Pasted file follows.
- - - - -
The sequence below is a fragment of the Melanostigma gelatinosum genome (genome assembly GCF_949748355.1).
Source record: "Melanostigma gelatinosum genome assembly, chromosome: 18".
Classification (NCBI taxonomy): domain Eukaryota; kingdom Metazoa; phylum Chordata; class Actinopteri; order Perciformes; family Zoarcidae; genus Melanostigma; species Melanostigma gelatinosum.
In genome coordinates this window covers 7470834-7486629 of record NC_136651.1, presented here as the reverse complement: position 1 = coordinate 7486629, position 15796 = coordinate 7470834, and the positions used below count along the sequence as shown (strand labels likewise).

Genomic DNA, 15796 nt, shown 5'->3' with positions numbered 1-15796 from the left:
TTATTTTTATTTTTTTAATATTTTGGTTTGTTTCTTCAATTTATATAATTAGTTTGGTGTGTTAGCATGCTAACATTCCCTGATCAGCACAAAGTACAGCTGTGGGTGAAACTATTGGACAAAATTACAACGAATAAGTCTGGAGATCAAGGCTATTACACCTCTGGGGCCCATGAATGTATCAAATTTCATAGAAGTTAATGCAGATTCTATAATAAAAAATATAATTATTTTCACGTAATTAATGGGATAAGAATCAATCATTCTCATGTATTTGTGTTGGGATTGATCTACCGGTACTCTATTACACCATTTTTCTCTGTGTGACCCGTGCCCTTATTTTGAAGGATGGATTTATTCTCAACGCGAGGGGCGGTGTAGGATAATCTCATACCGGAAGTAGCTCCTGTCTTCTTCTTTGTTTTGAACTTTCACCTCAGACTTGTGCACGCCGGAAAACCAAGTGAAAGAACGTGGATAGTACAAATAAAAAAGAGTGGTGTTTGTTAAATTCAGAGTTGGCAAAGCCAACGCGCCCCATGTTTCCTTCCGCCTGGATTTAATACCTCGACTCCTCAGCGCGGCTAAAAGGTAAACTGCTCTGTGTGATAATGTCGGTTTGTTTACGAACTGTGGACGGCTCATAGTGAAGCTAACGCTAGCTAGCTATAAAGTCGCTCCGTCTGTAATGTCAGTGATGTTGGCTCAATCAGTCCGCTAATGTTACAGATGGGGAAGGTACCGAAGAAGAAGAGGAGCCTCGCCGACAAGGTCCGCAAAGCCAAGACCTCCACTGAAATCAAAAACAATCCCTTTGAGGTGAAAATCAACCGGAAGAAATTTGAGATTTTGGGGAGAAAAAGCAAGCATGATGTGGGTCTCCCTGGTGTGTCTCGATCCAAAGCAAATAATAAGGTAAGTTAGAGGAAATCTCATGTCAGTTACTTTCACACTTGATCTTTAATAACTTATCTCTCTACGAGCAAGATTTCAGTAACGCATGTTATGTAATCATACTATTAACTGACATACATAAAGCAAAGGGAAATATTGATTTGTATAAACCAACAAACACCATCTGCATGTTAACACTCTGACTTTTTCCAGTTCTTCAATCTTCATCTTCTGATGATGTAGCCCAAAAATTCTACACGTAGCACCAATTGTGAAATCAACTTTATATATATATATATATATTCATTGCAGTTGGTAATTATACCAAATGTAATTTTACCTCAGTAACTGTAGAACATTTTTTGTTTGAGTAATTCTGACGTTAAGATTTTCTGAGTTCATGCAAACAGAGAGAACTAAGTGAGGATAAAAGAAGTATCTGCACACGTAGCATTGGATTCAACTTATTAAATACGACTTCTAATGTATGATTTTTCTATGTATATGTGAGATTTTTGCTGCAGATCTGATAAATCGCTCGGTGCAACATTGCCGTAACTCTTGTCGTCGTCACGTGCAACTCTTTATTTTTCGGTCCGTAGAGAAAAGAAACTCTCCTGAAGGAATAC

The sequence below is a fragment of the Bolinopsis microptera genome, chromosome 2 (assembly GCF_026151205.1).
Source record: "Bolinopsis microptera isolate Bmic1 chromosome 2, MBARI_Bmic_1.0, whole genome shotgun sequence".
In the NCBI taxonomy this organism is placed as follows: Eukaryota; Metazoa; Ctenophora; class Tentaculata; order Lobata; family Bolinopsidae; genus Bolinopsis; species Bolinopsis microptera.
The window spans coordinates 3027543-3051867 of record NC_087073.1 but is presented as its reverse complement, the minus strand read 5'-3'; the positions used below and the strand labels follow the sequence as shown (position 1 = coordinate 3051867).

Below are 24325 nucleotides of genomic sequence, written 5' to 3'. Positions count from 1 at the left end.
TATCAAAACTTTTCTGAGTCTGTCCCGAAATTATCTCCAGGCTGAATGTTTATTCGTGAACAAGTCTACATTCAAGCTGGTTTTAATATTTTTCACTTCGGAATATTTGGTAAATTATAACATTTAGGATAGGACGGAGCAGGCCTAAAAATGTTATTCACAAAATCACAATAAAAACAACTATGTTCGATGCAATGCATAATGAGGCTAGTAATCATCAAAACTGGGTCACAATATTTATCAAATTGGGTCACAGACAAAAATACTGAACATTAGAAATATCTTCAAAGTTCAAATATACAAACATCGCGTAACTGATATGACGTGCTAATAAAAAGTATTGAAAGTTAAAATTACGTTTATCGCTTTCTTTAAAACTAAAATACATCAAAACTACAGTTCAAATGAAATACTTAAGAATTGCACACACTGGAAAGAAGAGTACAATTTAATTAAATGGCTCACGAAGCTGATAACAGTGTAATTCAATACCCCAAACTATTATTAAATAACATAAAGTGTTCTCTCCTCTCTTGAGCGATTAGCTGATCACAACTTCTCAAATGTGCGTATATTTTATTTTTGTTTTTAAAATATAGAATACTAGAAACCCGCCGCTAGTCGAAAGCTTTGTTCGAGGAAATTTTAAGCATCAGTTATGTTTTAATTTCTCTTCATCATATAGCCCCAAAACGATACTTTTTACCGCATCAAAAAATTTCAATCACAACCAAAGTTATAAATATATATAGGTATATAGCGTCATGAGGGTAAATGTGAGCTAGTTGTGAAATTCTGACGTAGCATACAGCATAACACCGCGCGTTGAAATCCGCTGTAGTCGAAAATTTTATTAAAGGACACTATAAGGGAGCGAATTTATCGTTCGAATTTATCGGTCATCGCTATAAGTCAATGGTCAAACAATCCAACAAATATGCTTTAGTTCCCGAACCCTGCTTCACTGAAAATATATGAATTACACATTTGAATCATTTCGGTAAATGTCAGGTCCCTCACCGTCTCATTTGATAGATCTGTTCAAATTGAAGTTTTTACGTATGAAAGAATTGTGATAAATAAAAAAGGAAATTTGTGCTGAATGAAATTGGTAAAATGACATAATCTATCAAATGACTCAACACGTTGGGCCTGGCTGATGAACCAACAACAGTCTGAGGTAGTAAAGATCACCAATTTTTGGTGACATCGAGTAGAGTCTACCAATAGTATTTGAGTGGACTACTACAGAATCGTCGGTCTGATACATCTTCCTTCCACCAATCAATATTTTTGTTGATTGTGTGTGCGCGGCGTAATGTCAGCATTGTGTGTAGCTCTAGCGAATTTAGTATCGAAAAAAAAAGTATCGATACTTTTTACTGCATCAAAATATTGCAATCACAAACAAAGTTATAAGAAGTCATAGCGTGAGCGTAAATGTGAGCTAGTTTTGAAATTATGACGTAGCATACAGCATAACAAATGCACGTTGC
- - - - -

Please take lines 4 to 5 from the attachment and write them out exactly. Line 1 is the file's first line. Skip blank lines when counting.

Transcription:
In genome coordinates this window covers 7470834-7486629 of record NC_136651.1, presented here as the reverse complement: position 1 = coordinate 7486629, position 15796 = coordinate 7470834, and the positions used below count along the sequence as shown (strand labels likewise).

Genomic DNA, 15796 nt, shown 5'->3' with positions numbered 1-15796 from the left: